All Guns Blazing: Arsenal’s transfer window was neither a disaster nor good enough
- Credit: EMPICS Sport
In our weekly Arsenal fan’s column, Alex Bellotti says that Arsenal’s lack of spending means Arsene Wenger must greatly develop the players at his disposal.
On recent transfer deadline days, it’s become a bit of a tradition to see Arsene Wenger embark on a mad trolley dash for players. Some signings have been desperate (Andre Santos), some inspired (Mesut Ozil), and this time around, there was an expectation that Arsenal would surely pull something out of the bag.
Instead, we are left with just one senior signing – albeit an astute one in Petr Cech. The facts are stark: out of the five top leagues in Europe, we are the only club not to have signed an outfield player all summer; in the Premier League, we’ve even been outspent by Watford.
While the majority of Gooner voices seem to be cracking with frustration – many boiling into anger – I don’t think our summer business needs to be classed as a complete disaster. Neither, however, is that to say that we shouldn’t have done more.
You only have to look at the fortunes of Tottenham and Liverpool over the last few years to see the danger of reckless spending. When the former sold Gareth Bale, they hilariously said ‘We’ve sold Elvis, and bought the Beatles’ – the resultant ‘band’ instead established themselves as something closer to Busted. Similarly, Liverpool’s ridiculous turnover in recent seasons has often left their team looking like strangers on the pitch (well, I suppose they are) and it’s quite evident in their complete inability to string together any lasting chemistry.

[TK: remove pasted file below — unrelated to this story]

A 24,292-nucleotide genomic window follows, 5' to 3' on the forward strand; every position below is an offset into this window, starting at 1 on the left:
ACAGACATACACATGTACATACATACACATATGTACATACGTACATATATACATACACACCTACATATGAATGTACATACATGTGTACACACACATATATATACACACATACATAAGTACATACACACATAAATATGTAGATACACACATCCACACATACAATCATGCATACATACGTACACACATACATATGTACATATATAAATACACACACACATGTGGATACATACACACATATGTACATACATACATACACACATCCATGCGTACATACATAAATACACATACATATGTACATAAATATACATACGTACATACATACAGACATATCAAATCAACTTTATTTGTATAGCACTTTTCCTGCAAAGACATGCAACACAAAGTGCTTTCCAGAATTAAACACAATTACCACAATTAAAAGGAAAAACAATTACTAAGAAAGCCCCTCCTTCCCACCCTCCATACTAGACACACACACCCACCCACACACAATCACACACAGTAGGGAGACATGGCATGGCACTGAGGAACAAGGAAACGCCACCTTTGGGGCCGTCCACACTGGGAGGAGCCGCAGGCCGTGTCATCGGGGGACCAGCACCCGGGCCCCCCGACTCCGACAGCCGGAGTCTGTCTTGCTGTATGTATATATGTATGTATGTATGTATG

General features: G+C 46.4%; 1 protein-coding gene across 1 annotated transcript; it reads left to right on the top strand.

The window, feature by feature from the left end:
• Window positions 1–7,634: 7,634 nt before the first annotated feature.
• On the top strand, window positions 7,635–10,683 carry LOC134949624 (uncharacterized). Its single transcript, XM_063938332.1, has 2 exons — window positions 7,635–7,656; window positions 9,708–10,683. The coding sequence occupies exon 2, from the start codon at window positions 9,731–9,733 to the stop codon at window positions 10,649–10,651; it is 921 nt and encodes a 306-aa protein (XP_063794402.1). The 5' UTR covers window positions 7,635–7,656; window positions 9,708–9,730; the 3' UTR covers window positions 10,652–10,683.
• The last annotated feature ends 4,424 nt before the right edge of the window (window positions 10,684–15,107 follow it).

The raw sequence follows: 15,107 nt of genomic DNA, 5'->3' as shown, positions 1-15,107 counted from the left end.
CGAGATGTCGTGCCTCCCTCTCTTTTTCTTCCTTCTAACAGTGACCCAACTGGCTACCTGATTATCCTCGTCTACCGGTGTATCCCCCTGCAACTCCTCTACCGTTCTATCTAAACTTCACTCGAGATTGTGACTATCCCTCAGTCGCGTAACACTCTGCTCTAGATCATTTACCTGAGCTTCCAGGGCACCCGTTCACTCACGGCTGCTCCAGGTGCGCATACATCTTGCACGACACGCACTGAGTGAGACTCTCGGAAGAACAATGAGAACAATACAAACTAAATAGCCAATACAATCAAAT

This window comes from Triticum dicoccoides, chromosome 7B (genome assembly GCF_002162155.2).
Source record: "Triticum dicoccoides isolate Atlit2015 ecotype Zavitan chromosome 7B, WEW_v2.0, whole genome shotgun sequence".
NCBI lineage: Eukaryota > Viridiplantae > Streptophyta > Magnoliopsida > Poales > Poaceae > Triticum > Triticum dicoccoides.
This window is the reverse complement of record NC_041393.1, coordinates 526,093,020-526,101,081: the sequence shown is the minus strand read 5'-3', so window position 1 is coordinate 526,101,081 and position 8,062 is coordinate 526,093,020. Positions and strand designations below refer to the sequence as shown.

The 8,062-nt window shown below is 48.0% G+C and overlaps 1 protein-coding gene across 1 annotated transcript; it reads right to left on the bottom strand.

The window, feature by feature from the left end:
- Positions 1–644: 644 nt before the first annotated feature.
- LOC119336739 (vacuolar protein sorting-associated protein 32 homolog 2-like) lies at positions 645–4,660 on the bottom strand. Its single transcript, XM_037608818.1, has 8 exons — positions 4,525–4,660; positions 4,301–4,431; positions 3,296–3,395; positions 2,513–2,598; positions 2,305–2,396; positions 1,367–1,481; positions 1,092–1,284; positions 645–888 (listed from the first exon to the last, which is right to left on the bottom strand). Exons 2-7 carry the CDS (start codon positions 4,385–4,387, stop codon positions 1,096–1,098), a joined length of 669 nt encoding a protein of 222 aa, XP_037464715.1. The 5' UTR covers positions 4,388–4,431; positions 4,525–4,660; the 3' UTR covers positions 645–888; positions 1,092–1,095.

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The problem is that in the opening games of the season, Arsenal’s supposedly settled, cohesive squad have also looked like strangers. The plethora of missed chances by our forwards have only accentuated the idea that we need to recruit in that area; Francis Coquelin’s contribution to the team is growing by the day, but should he be suspended or injured, there seems no one else with the legs to carry out that role.
I understand that world-class options are hard to come by, but with a manager renowned for his ability to bring in and nurture rough diamonds, it seems odd that he hasn’t found one or two players of that variety.
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Instead, Wenger has once again clawed pressure from the jaws of early summer success. Like last year, hopes of progress are being replaced with the fear that we’re standing still while others are moving forward. If we are to have a successful season, he will have to develop the players at his disposal at a rate we have never seen, even by his high standards.
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